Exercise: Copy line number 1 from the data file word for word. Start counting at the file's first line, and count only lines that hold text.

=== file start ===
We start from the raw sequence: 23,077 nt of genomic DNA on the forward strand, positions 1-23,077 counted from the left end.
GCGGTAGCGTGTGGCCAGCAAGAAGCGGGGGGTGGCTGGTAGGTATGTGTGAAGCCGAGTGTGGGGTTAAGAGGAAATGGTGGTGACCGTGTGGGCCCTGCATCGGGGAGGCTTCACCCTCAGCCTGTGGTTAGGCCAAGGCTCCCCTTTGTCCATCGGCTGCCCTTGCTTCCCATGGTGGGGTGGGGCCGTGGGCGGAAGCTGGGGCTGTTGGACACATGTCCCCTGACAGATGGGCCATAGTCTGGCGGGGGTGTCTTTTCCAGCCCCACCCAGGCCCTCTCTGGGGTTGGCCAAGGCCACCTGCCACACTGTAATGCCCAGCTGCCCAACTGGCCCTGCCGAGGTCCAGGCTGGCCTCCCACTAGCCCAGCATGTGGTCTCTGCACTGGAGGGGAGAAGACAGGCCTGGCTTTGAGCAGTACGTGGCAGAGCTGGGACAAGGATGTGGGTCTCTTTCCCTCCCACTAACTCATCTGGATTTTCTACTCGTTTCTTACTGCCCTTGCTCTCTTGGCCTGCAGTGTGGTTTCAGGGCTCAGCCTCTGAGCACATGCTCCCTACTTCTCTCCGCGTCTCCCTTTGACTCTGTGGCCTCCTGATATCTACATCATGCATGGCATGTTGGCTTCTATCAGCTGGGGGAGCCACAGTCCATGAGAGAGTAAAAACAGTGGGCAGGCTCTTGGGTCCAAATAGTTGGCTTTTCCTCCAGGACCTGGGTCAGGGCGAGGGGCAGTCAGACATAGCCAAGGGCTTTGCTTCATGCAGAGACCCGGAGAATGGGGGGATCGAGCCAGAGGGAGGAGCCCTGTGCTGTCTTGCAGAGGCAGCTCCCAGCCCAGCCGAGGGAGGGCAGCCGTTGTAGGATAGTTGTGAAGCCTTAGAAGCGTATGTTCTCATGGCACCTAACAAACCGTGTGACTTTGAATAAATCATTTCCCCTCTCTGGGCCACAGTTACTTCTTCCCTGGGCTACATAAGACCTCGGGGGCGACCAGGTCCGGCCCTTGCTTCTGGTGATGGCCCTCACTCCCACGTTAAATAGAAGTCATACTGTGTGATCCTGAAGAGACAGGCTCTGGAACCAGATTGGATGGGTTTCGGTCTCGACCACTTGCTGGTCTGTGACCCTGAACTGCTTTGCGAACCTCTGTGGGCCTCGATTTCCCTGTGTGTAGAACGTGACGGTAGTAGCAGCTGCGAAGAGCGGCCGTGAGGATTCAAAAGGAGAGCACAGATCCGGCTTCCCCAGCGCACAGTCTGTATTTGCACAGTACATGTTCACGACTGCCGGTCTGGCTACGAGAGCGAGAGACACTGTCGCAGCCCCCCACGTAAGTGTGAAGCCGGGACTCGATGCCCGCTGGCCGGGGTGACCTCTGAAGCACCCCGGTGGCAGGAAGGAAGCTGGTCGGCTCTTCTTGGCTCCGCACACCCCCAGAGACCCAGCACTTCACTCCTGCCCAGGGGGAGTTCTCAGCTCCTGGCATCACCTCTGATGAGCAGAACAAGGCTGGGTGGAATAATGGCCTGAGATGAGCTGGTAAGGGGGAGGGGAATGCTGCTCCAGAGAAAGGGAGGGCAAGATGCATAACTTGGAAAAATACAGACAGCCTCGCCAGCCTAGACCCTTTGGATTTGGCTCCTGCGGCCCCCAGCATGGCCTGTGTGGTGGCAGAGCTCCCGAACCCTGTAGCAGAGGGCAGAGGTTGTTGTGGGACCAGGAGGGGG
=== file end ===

We start from the raw sequence: 23,077 nt of genomic DNA on the forward strand, positions 1-23,077 counted from the left end.